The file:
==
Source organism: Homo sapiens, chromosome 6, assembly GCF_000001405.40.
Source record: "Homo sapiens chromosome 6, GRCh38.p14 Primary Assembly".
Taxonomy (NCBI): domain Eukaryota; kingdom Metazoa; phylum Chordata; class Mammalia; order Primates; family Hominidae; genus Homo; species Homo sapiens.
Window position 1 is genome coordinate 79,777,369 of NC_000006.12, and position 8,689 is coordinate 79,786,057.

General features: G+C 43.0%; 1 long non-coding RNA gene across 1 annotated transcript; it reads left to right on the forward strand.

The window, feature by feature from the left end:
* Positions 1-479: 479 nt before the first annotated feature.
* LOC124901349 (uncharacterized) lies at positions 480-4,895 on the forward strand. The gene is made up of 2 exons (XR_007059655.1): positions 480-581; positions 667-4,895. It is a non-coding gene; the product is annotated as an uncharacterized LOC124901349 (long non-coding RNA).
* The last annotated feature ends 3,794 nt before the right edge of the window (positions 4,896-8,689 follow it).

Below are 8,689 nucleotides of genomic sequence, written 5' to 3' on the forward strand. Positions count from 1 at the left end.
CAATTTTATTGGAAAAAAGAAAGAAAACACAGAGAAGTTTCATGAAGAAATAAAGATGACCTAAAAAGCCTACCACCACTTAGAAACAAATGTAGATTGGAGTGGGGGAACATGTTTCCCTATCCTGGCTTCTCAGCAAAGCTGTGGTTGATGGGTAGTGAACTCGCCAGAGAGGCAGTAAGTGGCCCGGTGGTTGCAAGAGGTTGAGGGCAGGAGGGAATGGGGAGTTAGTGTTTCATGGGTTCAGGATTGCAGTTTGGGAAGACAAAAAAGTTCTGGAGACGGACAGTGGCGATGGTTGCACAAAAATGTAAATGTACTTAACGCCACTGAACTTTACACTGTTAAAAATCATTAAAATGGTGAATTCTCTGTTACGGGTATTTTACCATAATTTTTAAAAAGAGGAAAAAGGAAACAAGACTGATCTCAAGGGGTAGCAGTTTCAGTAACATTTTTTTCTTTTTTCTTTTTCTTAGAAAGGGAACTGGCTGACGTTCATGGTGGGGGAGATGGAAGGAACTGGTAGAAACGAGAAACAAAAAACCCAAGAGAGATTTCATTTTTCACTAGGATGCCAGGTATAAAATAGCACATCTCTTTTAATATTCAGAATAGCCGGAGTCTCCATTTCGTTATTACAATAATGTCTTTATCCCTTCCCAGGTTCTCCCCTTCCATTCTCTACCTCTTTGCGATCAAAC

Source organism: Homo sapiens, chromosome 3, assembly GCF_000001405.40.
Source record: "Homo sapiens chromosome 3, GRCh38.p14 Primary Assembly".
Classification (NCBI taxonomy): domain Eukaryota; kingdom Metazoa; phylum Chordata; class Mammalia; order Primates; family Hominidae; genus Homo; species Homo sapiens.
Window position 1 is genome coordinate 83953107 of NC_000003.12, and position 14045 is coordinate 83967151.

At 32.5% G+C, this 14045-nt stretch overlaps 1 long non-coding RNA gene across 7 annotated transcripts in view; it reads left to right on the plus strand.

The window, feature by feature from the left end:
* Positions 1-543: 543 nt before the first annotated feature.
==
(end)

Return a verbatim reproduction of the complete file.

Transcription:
Source organism: Homo sapiens, chromosome 6, assembly GCF_000001405.40.
Source record: "Homo sapiens chromosome 6, GRCh38.p14 Primary Assembly".
Taxonomy (NCBI): domain Eukaryota; kingdom Metazoa; phylum Chordata; class Mammalia; order Primates; family Hominidae; genus Homo; species Homo sapiens.
Window position 1 is genome coordinate 79,777,369 of NC_000006.12, and position 8,689 is coordinate 79,786,057.

General features: G+C 43.0%; 1 long non-coding RNA gene across 1 annotated transcript; it reads left to right on the forward strand.

The window, feature by feature from the left end:
* Positions 1-479: 479 nt before the first annotated feature.
* LOC124901349 (uncharacterized) lies at positions 480-4,895 on the forward strand. The gene is made up of 2 exons (XR_007059655.1): positions 480-581; positions 667-4,895. It is a non-coding gene; the product is annotated as an uncharacterized LOC124901349 (long non-coding RNA).
* The last annotated feature ends 3,794 nt before the right edge of the window (positions 4,896-8,689 follow it).

Below are 8,689 nucleotides of genomic sequence, written 5' to 3' on the forward strand. Positions count from 1 at the left end.
CAATTTTATTGGAAAAAAGAAAGAAAACACAGAGAAGTTTCATGAAGAAATAAAGATGACCTAAAAAGCCTACCACCACTTAGAAACAAATGTAGATTGGAGTGGGGGAACATGTTTCCCTATCCTGGCTTCTCAGCAAAGCTGTGGTTGATGGGTAGTGAACTCGCCAGAGAGGCAGTAAGTGGCCCGGTGGTTGCAAGAGGTTGAGGGCAGGAGGGAATGGGGAGTTAGTGTTTCATGGGTTCAGGATTGCAGTTTGGGAAGACAAAAAAGTTCTGGAGACGGACAGTGGCGATGGTTGCACAAAAATGTAAATGTACTTAACGCCACTGAACTTTACACTGTTAAAAATCATTAAAATGGTGAATTCTCTGTTACGGGTATTTTACCATAATTTTTAAAAAGAGGAAAAAGGAAACAAGACTGATCTCAAGGGGTAGCAGTTTCAGTAACATTTTTTTCTTTTTTCTTTTTCTTAGAAAGGGAACTGGCTGACGTTCATGGTGGGGGAGATGGAAGGAACTGGTAGAAACGAGAAACAAAAAACCCAAGAGAGATTTCATTTTTCACTAGGATGCCAGGTATAAAATAGCACATCTCTTTTAATATTCAGAATAGCCGGAGTCTCCATTTCGTTATTACAATAATGTCTTTATCCCTTCCCAGGTTCTCCCCTTCCATTCTCTACCTCTTTGCGATCAAAC

Source organism: Homo sapiens, chromosome 3, assembly GCF_000001405.40.
Source record: "Homo sapiens chromosome 3, GRCh38.p14 Primary Assembly".
Classification (NCBI taxonomy): domain Eukaryota; kingdom Metazoa; phylum Chordata; class Mammalia; order Primates; family Hominidae; genus Homo; species Homo sapiens.
Window position 1 is genome coordinate 83953107 of NC_000003.12, and position 14045 is coordinate 83967151.

At 32.5% G+C, this 14045-nt stretch overlaps 1 long non-coding RNA gene across 7 annotated transcripts in view; it reads left to right on the plus strand.

The window, feature by feature from the left end:
* Positions 1-543: 543 nt before the first annotated feature.